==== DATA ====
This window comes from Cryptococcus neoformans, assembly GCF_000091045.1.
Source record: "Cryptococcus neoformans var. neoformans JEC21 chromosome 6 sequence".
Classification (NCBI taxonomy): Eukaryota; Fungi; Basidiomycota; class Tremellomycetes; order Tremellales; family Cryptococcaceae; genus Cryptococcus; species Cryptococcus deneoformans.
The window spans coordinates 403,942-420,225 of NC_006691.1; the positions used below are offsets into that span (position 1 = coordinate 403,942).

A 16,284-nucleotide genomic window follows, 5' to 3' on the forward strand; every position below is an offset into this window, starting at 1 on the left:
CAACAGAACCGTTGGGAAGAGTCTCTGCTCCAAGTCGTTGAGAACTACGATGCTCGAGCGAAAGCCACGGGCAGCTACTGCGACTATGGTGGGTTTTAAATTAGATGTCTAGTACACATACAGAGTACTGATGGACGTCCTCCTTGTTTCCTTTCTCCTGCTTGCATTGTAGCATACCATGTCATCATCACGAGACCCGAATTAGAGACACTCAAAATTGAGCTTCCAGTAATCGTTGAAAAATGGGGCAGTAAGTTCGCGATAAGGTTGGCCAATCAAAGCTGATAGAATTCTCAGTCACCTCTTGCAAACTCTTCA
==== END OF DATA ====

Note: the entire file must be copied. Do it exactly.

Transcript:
This window comes from Cryptococcus neoformans, assembly GCF_000091045.1.
Source record: "Cryptococcus neoformans var. neoformans JEC21 chromosome 6 sequence".
Classification (NCBI taxonomy): Eukaryota; Fungi; Basidiomycota; class Tremellomycetes; order Tremellales; family Cryptococcaceae; genus Cryptococcus; species Cryptococcus deneoformans.
The window spans coordinates 403,942-420,225 of NC_006691.1; the positions used below are offsets into that span (position 1 = coordinate 403,942).

A 16,284-nucleotide genomic window follows, 5' to 3' on the forward strand; every position below is an offset into this window, starting at 1 on the left:
CAACAGAACCGTTGGGAAGAGTCTCTGCTCCAAGTCGTTGAGAACTACGATGCTCGAGCGAAAGCCACGGGCAGCTACTGCGACTATGGTGGGTTTTAAATTAGATGTCTAGTACACATACAGAGTACTGATGGACGTCCTCCTTGTTTCCTTTCTCCTGCTTGCATTGTAGCATACCATGTCATCATCACGAGACCCGAATTAGAGACACTCAAAATTGAGCTTCCAGTAATCGTTGAAAAATGGGGCAGTAAGTTCGCGATAAGGTTGGCCAATCAAAGCTGATAGAATTCTCAGTCACCTCTTGCAAACTCTTCA